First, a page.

Kashiwazaki nuclear plant better coped to deal with terrorism: IAEA

International Atomic Energy Agency experts said Tuesday the Kashiwazaki-Kariwa nuclear plant in Niigata Prefecture, northwest of Tokyo, is better coped to deal with terrorism following improvements in its security measures.

The finding came after a nine-day mission to evaluate whether operator Tokyo Electric Power Company Holdings Inc.'s counterterrorism measures meet international standards.

The review came in the wake of a series of safety flaws, resulting in a two-year operational ban that ended in December.

The operator of Kashiwazaki-Kariwa, one of the world's largest nuclear plants by output, is hoping to restart the facility after the central government designated low carbon nuclear power as a significant contributor to the country's power generation mix.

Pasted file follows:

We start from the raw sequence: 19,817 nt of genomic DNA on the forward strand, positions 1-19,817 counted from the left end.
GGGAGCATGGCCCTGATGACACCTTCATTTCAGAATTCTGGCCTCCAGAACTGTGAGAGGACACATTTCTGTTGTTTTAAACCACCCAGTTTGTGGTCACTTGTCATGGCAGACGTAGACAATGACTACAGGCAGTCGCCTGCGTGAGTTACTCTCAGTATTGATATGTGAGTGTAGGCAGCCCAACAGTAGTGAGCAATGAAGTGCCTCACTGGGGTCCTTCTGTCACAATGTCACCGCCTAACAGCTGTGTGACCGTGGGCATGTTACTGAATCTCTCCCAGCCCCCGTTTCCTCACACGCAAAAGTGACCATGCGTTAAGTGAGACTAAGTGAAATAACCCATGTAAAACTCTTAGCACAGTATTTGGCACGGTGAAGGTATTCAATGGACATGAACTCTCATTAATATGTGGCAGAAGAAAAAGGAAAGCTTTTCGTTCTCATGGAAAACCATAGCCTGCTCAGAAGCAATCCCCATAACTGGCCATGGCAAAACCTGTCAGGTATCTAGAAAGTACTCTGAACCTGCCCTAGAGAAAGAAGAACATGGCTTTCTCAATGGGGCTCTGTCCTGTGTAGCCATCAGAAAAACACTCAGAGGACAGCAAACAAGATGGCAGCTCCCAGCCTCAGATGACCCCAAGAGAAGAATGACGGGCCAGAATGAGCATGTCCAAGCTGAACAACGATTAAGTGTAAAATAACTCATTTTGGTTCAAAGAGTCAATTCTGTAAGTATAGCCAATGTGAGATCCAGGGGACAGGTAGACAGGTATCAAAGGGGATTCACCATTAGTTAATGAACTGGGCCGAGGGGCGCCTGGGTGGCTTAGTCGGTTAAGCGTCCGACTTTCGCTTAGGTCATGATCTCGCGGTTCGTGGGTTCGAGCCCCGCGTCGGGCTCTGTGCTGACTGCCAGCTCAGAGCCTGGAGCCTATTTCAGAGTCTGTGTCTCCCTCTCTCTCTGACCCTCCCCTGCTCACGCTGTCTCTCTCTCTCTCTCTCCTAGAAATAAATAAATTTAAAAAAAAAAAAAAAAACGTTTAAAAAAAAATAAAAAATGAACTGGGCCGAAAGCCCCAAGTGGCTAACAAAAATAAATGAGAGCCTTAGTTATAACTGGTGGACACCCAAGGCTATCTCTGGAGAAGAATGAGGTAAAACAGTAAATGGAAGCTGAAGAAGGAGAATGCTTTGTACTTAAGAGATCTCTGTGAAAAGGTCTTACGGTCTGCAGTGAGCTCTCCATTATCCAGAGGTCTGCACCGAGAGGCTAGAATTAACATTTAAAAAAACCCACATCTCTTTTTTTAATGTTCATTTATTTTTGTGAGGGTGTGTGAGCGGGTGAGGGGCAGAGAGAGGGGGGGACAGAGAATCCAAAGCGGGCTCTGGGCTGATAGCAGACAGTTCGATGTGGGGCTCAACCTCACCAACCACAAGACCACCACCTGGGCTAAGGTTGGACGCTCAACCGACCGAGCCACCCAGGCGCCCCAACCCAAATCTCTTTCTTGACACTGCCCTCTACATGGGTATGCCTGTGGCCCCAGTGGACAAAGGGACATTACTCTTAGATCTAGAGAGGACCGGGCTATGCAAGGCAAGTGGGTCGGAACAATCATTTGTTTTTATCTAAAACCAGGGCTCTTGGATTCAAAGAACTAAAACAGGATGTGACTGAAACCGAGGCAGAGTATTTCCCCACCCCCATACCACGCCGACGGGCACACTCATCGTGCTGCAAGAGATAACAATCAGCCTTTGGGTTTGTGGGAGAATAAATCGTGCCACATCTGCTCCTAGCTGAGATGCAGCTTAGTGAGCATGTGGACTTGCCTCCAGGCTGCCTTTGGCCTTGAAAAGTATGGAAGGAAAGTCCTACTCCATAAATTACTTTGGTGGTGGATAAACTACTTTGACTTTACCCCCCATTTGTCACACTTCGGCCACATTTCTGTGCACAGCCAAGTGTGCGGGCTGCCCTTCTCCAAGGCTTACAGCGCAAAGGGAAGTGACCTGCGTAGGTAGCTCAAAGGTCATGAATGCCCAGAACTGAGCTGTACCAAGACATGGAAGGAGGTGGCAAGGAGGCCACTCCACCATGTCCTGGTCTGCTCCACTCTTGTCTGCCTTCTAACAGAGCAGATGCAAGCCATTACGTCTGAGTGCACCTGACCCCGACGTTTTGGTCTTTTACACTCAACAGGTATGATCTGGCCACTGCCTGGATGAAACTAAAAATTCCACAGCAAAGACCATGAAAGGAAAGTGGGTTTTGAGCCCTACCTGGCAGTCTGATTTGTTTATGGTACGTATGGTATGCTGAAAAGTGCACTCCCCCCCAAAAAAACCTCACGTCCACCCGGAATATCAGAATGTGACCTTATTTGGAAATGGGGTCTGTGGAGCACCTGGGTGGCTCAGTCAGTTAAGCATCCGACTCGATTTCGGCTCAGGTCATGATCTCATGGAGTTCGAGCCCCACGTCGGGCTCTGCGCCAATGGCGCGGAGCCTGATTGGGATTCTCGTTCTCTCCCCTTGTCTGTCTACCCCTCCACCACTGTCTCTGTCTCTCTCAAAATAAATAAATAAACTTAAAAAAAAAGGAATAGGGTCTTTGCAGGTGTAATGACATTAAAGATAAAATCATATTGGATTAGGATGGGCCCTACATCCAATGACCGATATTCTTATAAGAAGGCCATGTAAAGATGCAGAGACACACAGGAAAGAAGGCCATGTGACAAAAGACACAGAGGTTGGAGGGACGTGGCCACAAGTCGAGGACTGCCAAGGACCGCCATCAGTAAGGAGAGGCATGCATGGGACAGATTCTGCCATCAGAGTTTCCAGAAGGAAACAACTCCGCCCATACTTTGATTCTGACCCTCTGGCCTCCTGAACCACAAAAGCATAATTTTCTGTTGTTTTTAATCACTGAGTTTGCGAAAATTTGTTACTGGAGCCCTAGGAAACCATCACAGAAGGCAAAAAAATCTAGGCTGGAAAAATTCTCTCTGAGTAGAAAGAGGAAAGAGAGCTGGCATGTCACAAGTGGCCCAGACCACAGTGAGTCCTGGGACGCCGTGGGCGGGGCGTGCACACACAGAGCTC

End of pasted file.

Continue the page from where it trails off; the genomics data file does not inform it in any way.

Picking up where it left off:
IAEA team member Tapani Hack said at a meeting joined by Takeyuki Inagaki, TEPCO's superintendent at the plant, that the team has confirmed the plant is continuously improving its measures to protect nuclear materials.

Inagaki, in response, vowed to make further improvements to assure local people of the plant's safety.

Following their inspection, carried out from March 25, the IAEA's five-person team recommended further improvements and said its final report will be presented to TEPCO in the next few weeks.

Since January 2021, a defective intruder detection system and other security shortcomings were discovered at the plant, leading the Nuclear Regulation Authority to issue an operational ban the following April.

The ban was lifted last December after Japan's nuclear watchdog confirmed the operator had fixed the problems.

With local consent being the key, Japan's industry minister Ken Saito asked Niigata Gov. Hideyo Hanazumi for his support in rebooting the plant in March, but Hanazumi remains cautious about the restart as many residents have lost faith in TEPCO due to the security issues.

© Kyodo News